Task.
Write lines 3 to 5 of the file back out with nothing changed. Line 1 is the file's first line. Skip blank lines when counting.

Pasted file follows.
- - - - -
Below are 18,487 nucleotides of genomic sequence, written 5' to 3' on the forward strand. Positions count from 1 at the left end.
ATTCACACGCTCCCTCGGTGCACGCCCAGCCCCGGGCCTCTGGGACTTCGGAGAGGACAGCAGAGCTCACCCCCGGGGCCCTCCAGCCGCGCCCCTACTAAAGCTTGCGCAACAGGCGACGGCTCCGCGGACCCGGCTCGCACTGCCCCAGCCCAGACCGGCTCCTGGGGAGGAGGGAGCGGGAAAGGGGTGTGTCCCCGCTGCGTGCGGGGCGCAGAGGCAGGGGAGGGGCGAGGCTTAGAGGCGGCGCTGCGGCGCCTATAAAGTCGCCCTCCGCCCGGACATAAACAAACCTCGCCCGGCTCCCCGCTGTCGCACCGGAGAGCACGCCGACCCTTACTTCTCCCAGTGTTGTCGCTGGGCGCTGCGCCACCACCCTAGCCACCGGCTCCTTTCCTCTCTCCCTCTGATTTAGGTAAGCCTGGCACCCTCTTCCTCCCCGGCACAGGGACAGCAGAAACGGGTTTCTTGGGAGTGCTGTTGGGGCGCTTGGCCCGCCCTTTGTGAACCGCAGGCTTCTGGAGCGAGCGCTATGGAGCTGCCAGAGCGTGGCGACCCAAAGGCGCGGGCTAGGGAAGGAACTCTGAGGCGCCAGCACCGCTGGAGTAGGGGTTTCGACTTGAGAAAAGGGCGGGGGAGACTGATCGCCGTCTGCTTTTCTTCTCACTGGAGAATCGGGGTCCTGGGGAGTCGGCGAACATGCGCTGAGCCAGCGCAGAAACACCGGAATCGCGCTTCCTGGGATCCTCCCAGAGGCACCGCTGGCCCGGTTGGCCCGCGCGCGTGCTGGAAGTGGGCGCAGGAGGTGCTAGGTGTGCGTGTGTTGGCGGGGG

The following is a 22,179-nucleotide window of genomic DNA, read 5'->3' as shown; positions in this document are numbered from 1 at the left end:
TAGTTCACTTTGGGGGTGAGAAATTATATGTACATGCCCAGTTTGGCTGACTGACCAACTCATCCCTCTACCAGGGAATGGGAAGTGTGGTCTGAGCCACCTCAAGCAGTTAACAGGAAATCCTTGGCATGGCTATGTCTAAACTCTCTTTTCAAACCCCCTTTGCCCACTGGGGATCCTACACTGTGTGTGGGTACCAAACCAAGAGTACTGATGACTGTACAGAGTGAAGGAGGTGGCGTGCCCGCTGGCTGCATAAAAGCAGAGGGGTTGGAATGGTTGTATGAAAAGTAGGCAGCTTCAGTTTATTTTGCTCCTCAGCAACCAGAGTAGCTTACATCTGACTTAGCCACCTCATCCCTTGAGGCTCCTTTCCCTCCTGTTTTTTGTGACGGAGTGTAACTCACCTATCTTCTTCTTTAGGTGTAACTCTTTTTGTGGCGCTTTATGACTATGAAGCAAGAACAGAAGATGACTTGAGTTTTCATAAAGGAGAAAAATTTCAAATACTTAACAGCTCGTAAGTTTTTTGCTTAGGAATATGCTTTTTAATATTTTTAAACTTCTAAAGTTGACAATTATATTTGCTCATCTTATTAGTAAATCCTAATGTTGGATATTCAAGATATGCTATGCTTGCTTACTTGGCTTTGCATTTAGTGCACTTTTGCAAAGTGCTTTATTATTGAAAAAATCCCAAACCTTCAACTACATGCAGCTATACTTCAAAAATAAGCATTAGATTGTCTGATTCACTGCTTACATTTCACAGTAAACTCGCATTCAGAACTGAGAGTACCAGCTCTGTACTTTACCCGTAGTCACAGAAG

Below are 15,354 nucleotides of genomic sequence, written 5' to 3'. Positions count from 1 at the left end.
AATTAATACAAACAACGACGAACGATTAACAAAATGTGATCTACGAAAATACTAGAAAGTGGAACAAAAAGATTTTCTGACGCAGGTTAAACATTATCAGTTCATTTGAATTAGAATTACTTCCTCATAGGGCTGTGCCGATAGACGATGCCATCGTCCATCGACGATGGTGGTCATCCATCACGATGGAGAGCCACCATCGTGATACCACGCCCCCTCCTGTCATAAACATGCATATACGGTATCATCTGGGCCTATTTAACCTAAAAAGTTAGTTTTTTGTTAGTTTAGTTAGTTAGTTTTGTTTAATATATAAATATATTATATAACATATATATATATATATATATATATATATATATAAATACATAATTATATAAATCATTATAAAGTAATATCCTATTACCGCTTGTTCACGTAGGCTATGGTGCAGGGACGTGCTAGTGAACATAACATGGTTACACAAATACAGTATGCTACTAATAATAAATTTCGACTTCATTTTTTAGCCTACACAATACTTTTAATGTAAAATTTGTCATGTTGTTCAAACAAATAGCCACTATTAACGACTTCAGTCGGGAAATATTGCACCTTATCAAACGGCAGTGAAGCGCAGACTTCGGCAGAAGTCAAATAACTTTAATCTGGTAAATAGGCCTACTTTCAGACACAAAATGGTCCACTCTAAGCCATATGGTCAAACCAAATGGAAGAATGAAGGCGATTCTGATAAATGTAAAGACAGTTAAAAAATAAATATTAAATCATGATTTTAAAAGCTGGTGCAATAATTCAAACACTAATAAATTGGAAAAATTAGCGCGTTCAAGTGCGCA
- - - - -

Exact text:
The following is a 22,179-nucleotide window of genomic DNA, read 5'->3' as shown; positions in this document are numbered from 1 at the left end:
TAGTTCACTTTGGGGGTGAGAAATTATATGTACATGCCCAGTTTGGCTGACTGACCAACTCATCCCTCTACCAGGGAATGGGAAGTGTGGTCTGAGCCACCTCAAGCAGTTAACAGGAAATCCTTGGCATGGCTATGTCTAAACTCTCTTTTCAAACCCCCTTTGCCCACTGGGGATCCTACACTGTGTGTGGGTACCAAACCAAGAGTACTGATGACTGTACAGAGTGAAGGAGGTGGCGTGCCCGCTGGCTGCATAAAAGCAGAGGGGTTGGAATGGTTGTATGAAAAGTAGGCAGCTTCAGTTTATTTTGCTCCTCAGCAACCAGAGTAGCTTACATCTGACTTAGCCACCTCATCCCTTGAGGCTCCTTTCCCTCCTGTTTTTTGTGACGGAGTGTAACTCACCTATCTTCTTCTTTAGGTGTAACTCTTTTTGTGGCGCTTTATGACTATGAAGCAAGAACAGAAGATGACTTGAGTTTTCATAAAGGAGAAAAATTTCAAATACTTAACAGCTCGTAAGTTTTTTGCTTAGGAATATGCTTTTTAATATTTTTAAACTTCTAAAGTTGACAATTATATTTGCTCATCTTATTAGTAAATCCTAATGTTGGATATTCAAGATATGCTATGCTTGCTTACTTGGCTTTGCATTTAGTGCACTTTTGCAAAGTGCTTTATTATTGAAAAAATCCCAAACCTTCAACTACATGCAGCTATACTTCAAAAATAAGCATTAGATTGTCTGATTCACTGCTTACATTTCACAGTAAACTCGCATTCAGAACTGAGAGTACCAGCTCTGTACTTTACCCGTAGTCACAGAAG

Below are 15,354 nucleotides of genomic sequence, written 5' to 3'. Positions count from 1 at the left end.